* Loss of insurability. Often, a worker's benefits package is overlooked in determining the scope of losses suffered. Insurance and insurability are significant benefits. Their loss can have a catastrophic effect on a person's life.

* Likelihood of re-injury. Another aspect of any personal injury case that is often overlooked is the possibility of reinjury. For example, a person with a limp, even a slight one, is much more likely to fall in snow or inclement weather. Experts in human engineering can calculate a person's increased risk of re-injury based on his or her disability.

* Loss of consortium. Modesty must be put aside if we are to represent our clients to the fullest. The loss of intimate relations is a serious injury that can lead to other problems in the family. It is up to us to find a sensitive method of approaching the loss, keeping in mind that there is always a risk of upsetting a juror. Remember, too, that many jurisdictions have yet to legally recognize "significant other" or homosexual relationships. Consequently, loss of consortium may not be recoverable for clients in these types of relationships.

Secret Four

Make your office a fine-tuned business machine.

To steal a phrase from the sports pages, we must become lean, mean fighting machines. That means we have to take advantage of technology and other advances in law office management.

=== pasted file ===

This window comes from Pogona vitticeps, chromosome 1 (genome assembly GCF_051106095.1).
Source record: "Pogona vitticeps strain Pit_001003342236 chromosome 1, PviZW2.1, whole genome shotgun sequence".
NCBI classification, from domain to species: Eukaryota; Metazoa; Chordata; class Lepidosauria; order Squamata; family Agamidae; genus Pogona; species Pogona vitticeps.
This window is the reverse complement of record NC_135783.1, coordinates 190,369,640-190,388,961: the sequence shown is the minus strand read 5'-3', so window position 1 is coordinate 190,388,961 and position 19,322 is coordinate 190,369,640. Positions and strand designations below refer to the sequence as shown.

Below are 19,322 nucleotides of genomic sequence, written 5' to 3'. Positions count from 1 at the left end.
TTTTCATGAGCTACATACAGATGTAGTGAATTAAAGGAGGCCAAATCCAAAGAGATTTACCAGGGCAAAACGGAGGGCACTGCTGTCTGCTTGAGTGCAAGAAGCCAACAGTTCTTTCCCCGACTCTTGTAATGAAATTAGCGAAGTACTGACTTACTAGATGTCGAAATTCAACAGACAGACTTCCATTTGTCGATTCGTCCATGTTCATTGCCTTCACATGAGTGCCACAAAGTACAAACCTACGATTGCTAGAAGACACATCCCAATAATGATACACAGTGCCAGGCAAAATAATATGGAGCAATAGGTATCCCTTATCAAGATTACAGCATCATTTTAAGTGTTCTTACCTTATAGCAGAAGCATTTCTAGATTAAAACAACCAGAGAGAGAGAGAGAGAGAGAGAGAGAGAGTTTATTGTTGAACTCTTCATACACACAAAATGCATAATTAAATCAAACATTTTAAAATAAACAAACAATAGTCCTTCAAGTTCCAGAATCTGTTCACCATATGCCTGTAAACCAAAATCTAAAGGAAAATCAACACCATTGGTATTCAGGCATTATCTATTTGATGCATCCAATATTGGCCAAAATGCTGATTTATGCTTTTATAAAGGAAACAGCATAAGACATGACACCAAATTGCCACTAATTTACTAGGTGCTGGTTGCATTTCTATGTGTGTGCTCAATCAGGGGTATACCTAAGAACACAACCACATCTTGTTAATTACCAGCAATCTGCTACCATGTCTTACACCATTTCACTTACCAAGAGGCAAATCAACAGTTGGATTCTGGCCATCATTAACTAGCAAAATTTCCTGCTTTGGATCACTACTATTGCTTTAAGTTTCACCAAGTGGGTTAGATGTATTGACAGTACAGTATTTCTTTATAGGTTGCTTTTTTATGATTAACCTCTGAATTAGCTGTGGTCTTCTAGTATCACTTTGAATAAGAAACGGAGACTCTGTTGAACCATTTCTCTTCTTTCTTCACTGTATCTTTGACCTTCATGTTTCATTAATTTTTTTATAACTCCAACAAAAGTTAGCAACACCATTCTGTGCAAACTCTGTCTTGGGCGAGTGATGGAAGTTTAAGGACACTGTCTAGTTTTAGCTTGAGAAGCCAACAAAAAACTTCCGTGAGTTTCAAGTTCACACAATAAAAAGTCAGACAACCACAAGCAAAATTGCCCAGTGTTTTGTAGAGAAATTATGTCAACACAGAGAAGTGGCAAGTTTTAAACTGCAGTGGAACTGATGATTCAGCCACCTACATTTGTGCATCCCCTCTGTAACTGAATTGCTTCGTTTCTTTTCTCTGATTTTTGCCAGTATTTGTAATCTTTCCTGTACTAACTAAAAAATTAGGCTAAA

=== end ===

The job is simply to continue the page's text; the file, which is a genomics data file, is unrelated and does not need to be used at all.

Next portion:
Upgrading to the latest technology is no longer prohibitively expensive. Every small-office lawyer should learn to do the following.

* Use modems. Computer modems allow you to work from home and have access to all the material in your office computers. A modem is an inexpensive and indispensable accessory to office computer hardware.

* Use computer libraries. Computerized research has made the expensive and space-eating book-based library obsolete. CD-ROM technology or online services provide access to up-to-date material at the press of a button. Computers also can expedite case investigation. In many states, records that are kept by motor vehicle departments, such as insurance and registration information, are available online. Information about a person's assets, including real property, may also be available.

* Use file management programs. While customized file management programs are excellent and easy to use, these can be expensive. Many off-the-shelf programs, though, can be adapted to the needs of the small-office practitioner.